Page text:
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It’s Time To Update Your Copyright Info Inside Lightroom For 2024

Hi, everybody – I’m back from my holiday break (really enjoyed it, and the football gods were not awesome to me, as Alabama is now out of the National Championship found, and my Bucs stunk it up last Sunday and this Sunday is our last chance to make the playoffs). Now, it’s a new year, full of new opportunities and possibilities, so let’s get right to it.

If, like me, you like to embed your copyright and contact info directly into your images (handy in case you share images on Instagram, FB, X [formerly Twitter], etc.), then it’s time to update your Lightroom Classic copyright info template for 2023 for the new images you take and import this year. It’s really simple but not super obvious, so here we go:

STEP ONE: Go to the Library Module; go under the Metadata menu up top and choose Edit Metadata Presets as shown above (NOTE: if you don’t already have an existing Copyright template in place, you use this same menu to create one from scratch, so either way you would choose this Edit Metadata Presets to get started).

STEP TWO: When the Edit Metadata Presets window appears (shown above), choose the name of the preset you want to edit, and it will display your copyright template info (as seen). In my case, I’m editing last year’s Copyright preset, but if you don’t already have one, scroll down to the IPTC Copyright section and start typing your info there and the IPTC Creator section below it, as I have above.

STEP THREE: Go to the IPTC Copyright section, click on the field to the right of Copyright (as shown above), then just type in 2024 right over where it previously said 2023. If you’re creating your first Copyright template, just go ahead and type in 2024 and your name in the Copyright field, and then under Copyright Status, choose “Copyrighted” from the pop-up menu.

STEP FOUR: Once you’ve updated the date, it’s time to save your new preset by going to the Preset pop-up menu at the top of the window and choosing “Save Current Settings as New Preset,” as shown above.

STEP FIVE: This brings up a small dialog where you can enter the name for your New Preset (as seen above).

STEP SIX: If you don’t have any old 2022 images you haven’t yet imported into Lightroom, you can choose to delete last year’s preset if you want (you won’t be using it again if you’ve already imported all your images from last year), so if you want to delete it (totally up to you  — you don’t have to – you can keep multiple year’s templates, no sweat), first choose the old 2022 Preset from the pop-up menu; then go to the same pop-up menu again but this time choose Delete Preset “Scott’s Copyright 2022” (or whatever you named it), then click the Done button.

STEP SEVEN: APPLYING YOUR NEW COPYRIGHT PRESET: There are two ways (OK, probably more) to apply these presets. However, my favorite is to embed this copyright data into your images right during the Import process. In Lightroom Classic’s Import window, in the “Apply During Import” panel (seen above right), where it says “Metadata,” choose your Copyright preset from that pop-up menu. As your images are imported, your copyright status and contact info are automatically embedded into each photo. The second method is for images you’ve taken this year and already imported into Lightroom.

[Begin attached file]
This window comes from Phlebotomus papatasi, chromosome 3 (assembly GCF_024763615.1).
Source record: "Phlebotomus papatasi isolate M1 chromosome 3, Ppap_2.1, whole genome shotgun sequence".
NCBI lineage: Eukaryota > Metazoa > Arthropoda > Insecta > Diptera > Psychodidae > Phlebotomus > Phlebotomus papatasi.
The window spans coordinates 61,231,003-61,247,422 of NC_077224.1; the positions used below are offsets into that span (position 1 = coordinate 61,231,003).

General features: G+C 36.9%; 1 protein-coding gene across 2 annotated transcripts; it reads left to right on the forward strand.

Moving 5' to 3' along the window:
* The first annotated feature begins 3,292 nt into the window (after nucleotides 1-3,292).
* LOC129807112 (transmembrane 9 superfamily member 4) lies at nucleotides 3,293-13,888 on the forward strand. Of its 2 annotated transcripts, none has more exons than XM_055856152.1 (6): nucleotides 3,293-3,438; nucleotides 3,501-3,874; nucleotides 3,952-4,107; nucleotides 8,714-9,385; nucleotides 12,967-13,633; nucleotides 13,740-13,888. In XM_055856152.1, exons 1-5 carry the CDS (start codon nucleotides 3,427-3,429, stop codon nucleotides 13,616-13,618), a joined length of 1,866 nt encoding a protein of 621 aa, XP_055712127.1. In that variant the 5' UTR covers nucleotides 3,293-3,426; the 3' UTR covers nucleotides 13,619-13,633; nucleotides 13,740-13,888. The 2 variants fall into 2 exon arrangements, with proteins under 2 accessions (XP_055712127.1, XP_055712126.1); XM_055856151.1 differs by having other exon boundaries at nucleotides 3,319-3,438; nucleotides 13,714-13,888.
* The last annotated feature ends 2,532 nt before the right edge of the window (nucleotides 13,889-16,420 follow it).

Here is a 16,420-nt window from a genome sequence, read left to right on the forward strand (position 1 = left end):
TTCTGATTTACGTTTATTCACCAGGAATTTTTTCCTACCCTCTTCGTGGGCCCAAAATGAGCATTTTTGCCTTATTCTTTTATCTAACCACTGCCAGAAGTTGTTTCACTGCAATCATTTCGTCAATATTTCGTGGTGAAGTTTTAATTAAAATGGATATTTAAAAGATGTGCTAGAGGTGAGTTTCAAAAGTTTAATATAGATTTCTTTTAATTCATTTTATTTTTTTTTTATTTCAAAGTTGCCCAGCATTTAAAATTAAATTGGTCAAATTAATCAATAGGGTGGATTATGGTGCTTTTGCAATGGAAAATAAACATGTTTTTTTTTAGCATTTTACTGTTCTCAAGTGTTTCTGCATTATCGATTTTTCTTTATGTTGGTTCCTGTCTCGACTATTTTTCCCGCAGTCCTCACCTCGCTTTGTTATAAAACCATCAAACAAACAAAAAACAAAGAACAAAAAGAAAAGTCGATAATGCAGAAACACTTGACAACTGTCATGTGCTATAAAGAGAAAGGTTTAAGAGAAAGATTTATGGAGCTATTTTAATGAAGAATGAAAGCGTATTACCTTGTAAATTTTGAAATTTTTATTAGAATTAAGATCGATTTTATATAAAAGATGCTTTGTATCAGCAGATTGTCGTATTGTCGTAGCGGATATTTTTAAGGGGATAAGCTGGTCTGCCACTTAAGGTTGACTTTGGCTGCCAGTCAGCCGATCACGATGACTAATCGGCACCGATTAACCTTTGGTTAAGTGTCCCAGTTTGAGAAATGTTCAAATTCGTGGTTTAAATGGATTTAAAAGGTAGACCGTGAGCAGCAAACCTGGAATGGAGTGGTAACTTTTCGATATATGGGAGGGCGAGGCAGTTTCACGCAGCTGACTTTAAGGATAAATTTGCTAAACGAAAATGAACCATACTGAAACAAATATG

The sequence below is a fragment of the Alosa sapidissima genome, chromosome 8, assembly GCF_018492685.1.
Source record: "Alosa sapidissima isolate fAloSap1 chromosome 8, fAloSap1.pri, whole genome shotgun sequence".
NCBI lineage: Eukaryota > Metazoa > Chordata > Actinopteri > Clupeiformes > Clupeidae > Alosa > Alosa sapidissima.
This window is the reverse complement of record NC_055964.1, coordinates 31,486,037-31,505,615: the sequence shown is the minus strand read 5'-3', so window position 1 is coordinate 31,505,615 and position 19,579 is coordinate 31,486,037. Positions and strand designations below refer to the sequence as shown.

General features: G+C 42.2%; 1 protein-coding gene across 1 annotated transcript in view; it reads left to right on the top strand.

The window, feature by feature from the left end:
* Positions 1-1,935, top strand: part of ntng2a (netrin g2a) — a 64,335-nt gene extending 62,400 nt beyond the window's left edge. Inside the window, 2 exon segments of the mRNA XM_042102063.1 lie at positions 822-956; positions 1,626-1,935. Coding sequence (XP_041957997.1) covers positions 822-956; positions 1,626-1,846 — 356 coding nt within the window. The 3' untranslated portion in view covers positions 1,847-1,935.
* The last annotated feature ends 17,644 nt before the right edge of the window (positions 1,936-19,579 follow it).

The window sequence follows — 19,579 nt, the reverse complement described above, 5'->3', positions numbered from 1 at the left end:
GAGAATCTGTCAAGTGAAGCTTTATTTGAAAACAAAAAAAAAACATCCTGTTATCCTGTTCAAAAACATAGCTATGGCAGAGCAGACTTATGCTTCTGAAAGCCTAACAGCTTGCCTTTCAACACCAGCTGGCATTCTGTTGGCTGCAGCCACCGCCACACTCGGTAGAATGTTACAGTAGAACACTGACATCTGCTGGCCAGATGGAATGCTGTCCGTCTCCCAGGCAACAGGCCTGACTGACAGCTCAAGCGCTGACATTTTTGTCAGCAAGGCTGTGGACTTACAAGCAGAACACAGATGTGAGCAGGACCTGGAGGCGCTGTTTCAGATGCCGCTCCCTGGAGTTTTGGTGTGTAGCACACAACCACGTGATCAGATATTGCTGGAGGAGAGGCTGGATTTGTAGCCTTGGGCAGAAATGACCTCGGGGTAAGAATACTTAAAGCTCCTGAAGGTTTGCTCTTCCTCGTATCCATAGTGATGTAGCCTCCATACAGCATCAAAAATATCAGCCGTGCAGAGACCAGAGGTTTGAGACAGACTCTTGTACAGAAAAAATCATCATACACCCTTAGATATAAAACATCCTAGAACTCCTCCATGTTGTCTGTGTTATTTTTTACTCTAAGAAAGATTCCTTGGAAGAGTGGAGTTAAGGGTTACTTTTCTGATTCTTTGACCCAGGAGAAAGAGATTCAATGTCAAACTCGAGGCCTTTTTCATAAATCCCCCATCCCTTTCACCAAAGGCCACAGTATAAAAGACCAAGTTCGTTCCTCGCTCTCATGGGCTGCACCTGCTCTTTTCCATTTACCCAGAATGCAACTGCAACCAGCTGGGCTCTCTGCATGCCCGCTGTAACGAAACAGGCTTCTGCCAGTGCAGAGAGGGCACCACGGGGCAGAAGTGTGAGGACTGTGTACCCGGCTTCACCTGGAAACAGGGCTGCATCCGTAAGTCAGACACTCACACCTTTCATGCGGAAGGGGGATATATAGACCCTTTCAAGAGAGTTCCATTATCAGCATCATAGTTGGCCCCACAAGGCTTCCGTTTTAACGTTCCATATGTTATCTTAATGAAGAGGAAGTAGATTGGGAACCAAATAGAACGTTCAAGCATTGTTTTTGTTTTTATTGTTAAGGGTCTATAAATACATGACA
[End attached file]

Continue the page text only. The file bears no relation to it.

STEP EIGHT: If you have images taken in 2024 and they’re already imported into Lightroom, then select all those images, and then, in the Library module of Classic, go to the Metadata panel, and right near the top, you’ll see “Preset.” Click on that pop-up menu (as shown above) and choose your Copyright preset, and it will be applied to all those photos you selected at once.

IMPORTANT NOTE: Embedding this info into your image does not provide you with official copyright protection. I am not an attorney, so this is not legal advice, but what embedding this info does is let people who download your image know that:

a) This is a copyrighted image and is NOT free for you to use.

b) it gives them your contact info if they want to buy or license your image.

But just to be clear, doing all this DOES NOT actually copyright your images — that is done separately (at least here in the US) by the govt. copyright office. If you want to learn how to actually copyright and protect your images (so important if you’re going to be sharing your images online), then check out this fantastic (and actually fun) course from Intellectual Property attorney Ed Greenberg and Photographer’s Rights Advocate Jack Reznicki over at KelbyOne.com (here’s the direct link to their course).

OK, we’re off and running in a new year, and here’s wishing you a safe, happy, healthy New Year – one with lots of lightrooming and Photoshopshopping and photography, and football (#GoBucs!), and lots of other fun stuff. 🙂